Wrecking the Country for Political Gain

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Megan McArdle writes today that if Republicans really follow though on their insane threat to allow the United States to default on its debt, it would probably be good for Democrats in the 2012 election. A reader asks: if that’s the case, then why are Democrats fighting so hard against it? Why not just let the default happen, blame Republicans, and then reap the benefits next November? Megan replies:

I think some version of this question is going through many conservative minds. But it commits a fundamental error: it assumes that this is some sort of zero-sum game….What the people asking this question are missing is that the budget needn’t be zero-sum: it can be negative-sum. It is possible for the Democrats to lose without the Republicans winning. Both sides can end up worse off.

Nope. In this case, we’re talking about a strictly zero-sum outcome set: 435 House seats, 33 Senate seats, and the presidency. In pure partisan terms, if one side loses ground, the other side gains. That’s completely independent of how default affects the country more generally.

So why are Democrats fighting against default? “Leave aside the naive thoughts that Democrats might be trying to avoid default because they, like, care something about the honor of their nation,” says Megan. Indeed. I leave the rest of the blog post in the able hands of my commenters.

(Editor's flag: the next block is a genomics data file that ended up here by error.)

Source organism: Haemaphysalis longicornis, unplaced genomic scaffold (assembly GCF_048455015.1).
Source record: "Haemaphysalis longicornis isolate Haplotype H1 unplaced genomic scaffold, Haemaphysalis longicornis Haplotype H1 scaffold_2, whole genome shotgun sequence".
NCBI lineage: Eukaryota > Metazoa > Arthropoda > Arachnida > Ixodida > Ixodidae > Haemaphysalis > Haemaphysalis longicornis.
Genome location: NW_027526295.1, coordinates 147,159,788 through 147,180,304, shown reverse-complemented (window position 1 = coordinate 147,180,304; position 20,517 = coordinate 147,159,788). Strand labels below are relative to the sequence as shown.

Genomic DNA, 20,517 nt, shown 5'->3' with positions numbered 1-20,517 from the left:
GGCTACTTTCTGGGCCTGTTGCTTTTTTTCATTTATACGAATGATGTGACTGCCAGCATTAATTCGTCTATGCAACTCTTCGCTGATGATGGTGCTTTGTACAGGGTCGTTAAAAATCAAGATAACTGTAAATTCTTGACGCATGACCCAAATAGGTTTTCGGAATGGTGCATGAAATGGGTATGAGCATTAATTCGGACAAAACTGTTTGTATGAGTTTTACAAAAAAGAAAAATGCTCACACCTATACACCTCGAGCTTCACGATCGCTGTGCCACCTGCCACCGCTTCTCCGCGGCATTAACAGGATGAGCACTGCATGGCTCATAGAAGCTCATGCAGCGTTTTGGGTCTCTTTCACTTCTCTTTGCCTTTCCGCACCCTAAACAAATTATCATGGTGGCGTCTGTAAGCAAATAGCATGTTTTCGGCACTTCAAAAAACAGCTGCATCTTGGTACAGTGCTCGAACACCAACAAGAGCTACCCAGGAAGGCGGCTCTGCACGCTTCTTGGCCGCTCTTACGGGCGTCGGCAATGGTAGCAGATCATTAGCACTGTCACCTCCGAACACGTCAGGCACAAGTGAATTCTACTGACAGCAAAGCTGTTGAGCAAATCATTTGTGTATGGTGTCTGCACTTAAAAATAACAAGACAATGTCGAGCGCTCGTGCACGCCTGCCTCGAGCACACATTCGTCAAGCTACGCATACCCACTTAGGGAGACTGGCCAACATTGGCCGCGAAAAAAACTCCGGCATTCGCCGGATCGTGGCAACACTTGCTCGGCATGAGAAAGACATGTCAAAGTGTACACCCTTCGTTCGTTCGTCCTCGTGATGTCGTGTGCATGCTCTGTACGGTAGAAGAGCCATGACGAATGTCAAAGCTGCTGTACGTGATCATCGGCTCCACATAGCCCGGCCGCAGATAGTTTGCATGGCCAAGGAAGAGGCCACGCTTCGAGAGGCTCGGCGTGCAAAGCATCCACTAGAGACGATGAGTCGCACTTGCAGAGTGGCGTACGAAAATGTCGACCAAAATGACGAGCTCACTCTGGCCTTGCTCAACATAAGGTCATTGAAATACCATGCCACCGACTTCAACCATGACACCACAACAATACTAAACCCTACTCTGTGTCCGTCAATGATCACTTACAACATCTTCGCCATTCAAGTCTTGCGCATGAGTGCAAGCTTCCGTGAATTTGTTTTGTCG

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We've never been very good at being conservative.

And usually, that serves us well in doing the ambitious, hard-hitting journalism that you turn to Mother Jones for. But it also means we can't afford to come up short when it comes to scratching together the funds it takes to keep our team firing on all cylinders, and the truth is, we finished our budgeting cycle on June 30 about $100,000 short of our online goal.

This is no time to come up short. It's time to fight like hell, as our namesake would tell us to do, for a democracy where minority rule cannot impose an extreme agenda, where facts matter, and where accountability has a chance at the polls and in the press. If you value our reporting and you can right now, please help us dig out of the $100,000 hole we're starting our new budgeting cycle in with an always-needed and always-appreciated donation today.

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